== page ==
Showing posts with label Joseph E Johnston. Show all posts
Showing posts with label Joseph E Johnston. Show all posts

Sunday, October 11, 2020

Diary of John Beauchamp Jones: February 9, 1864

A letter from Gen. Johnston says he received the “confidential instructions” of the President, from the Secretary of War, and succeeded in getting Gen. Cleburn to lay aside his “memorial,” the nature of which is not stated; but I suspect the President was getting alarmed at the disposition of the armies to dictate measures to the government.

Hon. Mr. Johnson, Senator, and Hon. Mr. Bell, Representative from Missouri, called on me to-day, with a voluminous correspondence, and “charges and specifications” against Lieut.-Gen. Holmes, by my nephew, Lieut.-Col. R. H. Musser. They desired me to read the papers and submit my views. I have read them, and shall advise them not to proceed in the matter. Gen. Holmes is rendered unfit, by broken health, for the command of a Western Department, and his conviction at this time would neither benefit the cause nor aid Lieut.-Col. Musser in his aspirations. It is true he had my nephew tried for disobedience of orders; but he was honorably acquitted. Missouri will some day rise like a giant, and deal death and destruction on her oppressors.

Col. Gorgas, Chief of Ordnance, says the enemy have taken more guns from us than we from them—exclusive of siege artillery —but I don't think so.

Our people are becoming more hopeful since we have achieved some successes. The enemy cannot get men again except by dragging them out, unless they should go to war with France—a not improbable event.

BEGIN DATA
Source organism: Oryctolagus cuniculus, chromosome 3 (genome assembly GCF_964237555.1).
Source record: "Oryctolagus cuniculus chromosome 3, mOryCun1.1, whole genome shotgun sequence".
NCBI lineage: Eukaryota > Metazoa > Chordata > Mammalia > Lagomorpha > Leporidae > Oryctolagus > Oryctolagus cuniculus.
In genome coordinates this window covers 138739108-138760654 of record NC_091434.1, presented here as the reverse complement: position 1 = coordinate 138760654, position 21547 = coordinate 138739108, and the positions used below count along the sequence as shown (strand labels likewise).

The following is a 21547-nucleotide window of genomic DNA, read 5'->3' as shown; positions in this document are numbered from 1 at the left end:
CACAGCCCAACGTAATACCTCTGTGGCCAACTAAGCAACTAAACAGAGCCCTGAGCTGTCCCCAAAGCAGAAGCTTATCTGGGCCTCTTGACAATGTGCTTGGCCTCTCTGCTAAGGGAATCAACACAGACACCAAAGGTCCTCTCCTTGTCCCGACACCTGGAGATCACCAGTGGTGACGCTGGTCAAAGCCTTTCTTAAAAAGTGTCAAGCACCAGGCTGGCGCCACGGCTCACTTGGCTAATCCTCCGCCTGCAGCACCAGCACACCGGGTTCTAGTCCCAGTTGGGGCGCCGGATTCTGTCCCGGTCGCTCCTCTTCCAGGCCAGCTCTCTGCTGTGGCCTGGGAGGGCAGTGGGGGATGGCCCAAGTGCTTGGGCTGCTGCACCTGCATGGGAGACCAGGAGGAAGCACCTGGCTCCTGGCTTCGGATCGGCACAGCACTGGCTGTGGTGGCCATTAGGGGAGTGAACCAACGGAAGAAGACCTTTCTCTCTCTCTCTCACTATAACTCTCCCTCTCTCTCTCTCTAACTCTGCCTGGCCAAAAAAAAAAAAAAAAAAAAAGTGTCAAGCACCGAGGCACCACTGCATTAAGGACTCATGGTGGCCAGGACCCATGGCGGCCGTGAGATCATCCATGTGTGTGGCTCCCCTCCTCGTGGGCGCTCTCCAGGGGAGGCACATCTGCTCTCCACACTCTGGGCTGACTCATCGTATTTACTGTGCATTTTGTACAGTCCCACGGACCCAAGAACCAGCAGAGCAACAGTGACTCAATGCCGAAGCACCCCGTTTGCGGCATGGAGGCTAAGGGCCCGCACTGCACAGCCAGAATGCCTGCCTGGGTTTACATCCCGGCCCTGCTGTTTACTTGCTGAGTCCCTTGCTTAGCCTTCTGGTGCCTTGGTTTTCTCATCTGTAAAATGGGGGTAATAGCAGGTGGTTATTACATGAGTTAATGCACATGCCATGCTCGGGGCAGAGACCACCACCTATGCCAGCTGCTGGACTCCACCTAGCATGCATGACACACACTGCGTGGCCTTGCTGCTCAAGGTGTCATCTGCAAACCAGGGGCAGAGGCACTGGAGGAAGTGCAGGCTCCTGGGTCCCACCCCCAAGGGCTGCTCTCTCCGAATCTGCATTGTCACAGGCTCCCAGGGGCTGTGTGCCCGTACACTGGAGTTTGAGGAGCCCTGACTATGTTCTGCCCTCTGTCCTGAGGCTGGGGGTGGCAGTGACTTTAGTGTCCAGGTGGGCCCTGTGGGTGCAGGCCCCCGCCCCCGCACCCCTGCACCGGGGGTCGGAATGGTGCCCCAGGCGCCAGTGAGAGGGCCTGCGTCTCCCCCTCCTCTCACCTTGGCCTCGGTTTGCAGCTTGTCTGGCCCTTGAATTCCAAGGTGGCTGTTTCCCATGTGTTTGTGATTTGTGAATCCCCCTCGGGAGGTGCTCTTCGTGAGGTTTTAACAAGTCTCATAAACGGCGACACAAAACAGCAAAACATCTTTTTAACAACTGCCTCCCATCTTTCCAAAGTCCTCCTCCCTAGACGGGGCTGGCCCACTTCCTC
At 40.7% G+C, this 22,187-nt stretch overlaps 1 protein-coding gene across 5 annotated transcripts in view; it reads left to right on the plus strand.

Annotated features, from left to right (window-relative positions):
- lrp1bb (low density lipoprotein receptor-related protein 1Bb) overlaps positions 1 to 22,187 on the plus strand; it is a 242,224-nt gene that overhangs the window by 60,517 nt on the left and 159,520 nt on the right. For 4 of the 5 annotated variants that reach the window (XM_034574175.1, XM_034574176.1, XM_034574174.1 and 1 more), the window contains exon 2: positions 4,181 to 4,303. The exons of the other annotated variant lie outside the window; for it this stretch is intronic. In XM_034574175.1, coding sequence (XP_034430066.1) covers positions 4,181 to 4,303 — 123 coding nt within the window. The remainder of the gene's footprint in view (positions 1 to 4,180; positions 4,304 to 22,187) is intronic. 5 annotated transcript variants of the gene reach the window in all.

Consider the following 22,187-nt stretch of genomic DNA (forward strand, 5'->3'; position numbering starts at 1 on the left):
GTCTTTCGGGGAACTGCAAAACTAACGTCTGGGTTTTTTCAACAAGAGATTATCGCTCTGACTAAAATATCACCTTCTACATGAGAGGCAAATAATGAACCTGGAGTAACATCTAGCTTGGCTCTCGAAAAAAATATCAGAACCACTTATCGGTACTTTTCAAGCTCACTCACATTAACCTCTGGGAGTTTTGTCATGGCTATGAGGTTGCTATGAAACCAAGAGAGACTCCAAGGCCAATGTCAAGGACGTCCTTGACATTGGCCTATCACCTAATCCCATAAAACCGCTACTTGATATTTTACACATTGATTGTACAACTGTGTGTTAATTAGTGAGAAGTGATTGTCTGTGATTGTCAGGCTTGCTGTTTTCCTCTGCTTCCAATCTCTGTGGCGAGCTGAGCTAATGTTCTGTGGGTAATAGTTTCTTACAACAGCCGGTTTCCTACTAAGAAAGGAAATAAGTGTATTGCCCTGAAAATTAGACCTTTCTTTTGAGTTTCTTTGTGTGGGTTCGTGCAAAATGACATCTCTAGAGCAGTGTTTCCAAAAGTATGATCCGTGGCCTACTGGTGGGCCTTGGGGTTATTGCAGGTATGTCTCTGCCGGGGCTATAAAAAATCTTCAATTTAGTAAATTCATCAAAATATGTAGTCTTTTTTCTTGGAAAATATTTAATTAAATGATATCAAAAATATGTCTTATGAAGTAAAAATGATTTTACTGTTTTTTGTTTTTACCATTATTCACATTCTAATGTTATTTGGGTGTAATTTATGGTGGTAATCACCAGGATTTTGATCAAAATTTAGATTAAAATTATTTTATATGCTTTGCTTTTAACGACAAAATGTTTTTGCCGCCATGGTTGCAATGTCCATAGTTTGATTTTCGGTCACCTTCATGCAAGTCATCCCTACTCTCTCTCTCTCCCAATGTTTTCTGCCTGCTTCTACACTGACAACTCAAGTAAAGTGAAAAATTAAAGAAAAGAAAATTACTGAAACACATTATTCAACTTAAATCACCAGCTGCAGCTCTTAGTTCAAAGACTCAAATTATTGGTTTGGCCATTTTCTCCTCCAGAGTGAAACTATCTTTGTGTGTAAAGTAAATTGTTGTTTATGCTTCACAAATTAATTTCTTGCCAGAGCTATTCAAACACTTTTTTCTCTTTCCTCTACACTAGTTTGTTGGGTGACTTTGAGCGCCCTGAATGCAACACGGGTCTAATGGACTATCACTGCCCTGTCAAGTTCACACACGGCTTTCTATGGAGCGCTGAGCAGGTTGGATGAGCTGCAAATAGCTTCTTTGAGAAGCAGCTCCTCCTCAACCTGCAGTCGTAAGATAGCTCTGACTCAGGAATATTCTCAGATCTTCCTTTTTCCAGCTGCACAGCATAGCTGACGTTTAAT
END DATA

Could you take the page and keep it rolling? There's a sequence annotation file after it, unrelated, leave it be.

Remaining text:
SOURCE: John Beauchamp Jones, A Rebel War Clerk's Diary at the Confederate States Capital, Volume 2p. 146

Diary of John Beauchamp Jones: February 11, 1864

Night before last 109 Federal prisoners, all commissioned officers, made their escape from prison—and only three or four have been retaken! 

The letter of Mr. Sloan, of North Carolina, only produced a reply from the Secretary that there was not the slightest suspicion against Gen. W., and that the people of North Carolina would not be satisfied with anybody. 

Eight thousand men of Johnston's army are without bayonets, and yet Col. Gorgas has abundance. 

Governor Milton, of Florida, calls lustily for 5000 men—else he fears all is lost in his State. 

To-day bacon is selling for $6 per pound, and all other things in proportion. A negro (for his master) asked me, to-day, $40 for an old, tough turkey gobbler. I passed on very briskly. 

We shall soon have martial law, it is thought, which, judiciously administered, might remedy some of the grievous evils we labor under. I shall have no meat for dinner to-morrow. 

SOURCE: John Beauchamp Jones, A Rebel War Clerk's Diary at the Confederate States Capital, Volume 2p. 147-8